When It’s Too Darn Cold #Tuesday Tidbit

Image contains: Abbie, smiling.

Why didn’t Cole Porter write a song about that as well as it being too darn hot in the summer? When it’s too darn hot, you don’t want to snuggle up with your baby, but when the temperature drops, Mr. Adam is definitely interested in being with his madam.

In parts of Texas, where there’s no electricity, heat, or running water, snuggling under blankets is a great way to keep warm. While you’re at it, if you’re with your significant other, it’s a good time for some hanky panky, another way to keep warm this time of year.

Where am I going with this? I don’t know. I guess I’m just grazing.

Speaking of which, here in Wyoming, cattle are, no doubt, miserable in the snow when the temperature is below zero. They eat more hay, so they can put on more body fat to keep warm. Soon, it will be time for calving, and ranchers who help bring bovine bundles of joy into the world will be just as miserable. But the groundhog saw his shadow, which means there will be a few more weeks of this. I don’t know which is worse, being too darn cold or being too darn hot.

Last week, it was my turn to facilitate my Third Thursday Poets meeting. We usually start with a writing exercise for twenty minutes, then share what we’ve written. For this month’s prompt, I read the group the poem, “February 2nd” by Kay Winters, which you can read here. Then, I suggested that everyone write about whatever in that poem inspired them. The above vignette is the product of some free association on the subject of cold.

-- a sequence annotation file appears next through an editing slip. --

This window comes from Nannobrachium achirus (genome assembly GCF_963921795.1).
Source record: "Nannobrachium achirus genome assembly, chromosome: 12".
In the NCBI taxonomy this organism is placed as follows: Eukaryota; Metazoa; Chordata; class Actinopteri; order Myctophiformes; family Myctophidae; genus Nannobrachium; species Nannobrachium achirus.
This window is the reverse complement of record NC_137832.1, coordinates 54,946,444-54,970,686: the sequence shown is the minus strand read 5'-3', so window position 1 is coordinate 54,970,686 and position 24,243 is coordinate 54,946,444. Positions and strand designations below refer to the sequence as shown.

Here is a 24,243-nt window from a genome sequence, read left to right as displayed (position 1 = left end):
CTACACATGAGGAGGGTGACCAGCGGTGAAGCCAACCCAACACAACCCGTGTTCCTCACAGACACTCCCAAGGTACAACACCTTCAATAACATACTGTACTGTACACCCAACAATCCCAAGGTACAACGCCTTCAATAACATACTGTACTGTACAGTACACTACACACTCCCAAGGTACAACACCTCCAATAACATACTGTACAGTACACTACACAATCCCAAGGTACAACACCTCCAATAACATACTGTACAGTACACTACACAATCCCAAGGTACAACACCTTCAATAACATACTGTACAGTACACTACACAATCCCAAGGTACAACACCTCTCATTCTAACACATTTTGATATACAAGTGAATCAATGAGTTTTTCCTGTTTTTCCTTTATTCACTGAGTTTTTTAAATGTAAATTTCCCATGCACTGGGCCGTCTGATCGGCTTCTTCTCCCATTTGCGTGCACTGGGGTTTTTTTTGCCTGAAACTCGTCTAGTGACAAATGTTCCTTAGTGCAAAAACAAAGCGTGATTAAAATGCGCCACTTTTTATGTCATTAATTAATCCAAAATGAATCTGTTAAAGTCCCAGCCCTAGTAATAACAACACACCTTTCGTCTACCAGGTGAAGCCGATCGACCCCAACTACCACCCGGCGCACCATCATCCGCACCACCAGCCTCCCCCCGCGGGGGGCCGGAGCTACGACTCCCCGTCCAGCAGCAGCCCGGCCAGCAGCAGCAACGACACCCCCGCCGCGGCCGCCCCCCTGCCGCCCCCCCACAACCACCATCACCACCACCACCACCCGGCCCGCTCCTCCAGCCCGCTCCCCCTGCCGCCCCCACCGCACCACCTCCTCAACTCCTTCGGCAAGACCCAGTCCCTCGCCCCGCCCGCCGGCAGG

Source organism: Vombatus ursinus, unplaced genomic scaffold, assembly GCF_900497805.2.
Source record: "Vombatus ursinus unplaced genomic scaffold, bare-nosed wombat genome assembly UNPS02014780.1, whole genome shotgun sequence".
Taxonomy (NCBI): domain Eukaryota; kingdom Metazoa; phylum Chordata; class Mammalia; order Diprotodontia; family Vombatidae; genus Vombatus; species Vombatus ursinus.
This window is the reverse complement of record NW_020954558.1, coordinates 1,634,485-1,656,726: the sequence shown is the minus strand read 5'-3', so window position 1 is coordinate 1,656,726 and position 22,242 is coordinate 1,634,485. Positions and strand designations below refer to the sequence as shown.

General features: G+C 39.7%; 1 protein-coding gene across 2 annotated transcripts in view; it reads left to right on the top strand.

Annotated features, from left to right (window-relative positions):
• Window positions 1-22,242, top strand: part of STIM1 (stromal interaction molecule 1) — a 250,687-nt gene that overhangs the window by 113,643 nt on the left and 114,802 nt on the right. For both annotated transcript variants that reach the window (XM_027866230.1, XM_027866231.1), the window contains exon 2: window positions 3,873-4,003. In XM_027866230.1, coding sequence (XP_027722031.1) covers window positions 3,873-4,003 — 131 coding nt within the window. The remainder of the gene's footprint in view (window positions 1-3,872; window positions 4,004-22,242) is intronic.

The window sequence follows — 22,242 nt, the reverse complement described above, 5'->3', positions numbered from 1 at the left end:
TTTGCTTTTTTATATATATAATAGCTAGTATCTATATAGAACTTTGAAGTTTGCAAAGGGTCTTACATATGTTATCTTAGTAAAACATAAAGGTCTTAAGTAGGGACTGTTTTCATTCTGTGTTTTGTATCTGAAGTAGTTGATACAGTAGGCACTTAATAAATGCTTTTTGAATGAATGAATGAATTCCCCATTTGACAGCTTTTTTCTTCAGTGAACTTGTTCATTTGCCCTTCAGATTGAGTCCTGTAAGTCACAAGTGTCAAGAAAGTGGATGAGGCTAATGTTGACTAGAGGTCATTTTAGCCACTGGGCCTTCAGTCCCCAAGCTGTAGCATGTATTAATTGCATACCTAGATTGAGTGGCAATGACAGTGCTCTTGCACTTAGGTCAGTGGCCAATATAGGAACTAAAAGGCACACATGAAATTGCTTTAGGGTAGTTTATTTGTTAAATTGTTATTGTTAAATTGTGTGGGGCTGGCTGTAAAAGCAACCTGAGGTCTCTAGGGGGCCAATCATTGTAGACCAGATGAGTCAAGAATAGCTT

By the way, for those of you who use the National Library Service for the Blind and Print Disabled, The Red Dress is available for download from their site here. No matter how you read it, please be sure to review it wherever you can. That goes for all my books. Thank you for stopping by. Stay safe, happy, and healthy.

New! The Red Dress

Copyright July 2019 by DLD Books

Front cover contains: young, dark-haired woman in red dress holding flowers

When Eve went to her high school senior prom, she wore a red dress that her mother had made for her. That night, after dancing with the boy of her dreams, she caught him in the act with her best friend. Months later, Eve, a freshman in college, is bullied into giving the dress to her roommate. After her mother finds out, their relationship is never the same again.

Twenty-five years later, Eve, a bestselling author, is happily married with three children. Although her mother suffers from dementia, she still remembers, and Eve still harbors the guilt for giving the dress away. When she receives a Facebook friend request from her old college roommate and an invitation to her twenty-five-year high school class reunion, then meets her former best friend by chance, she must confront the past in order to face the future.


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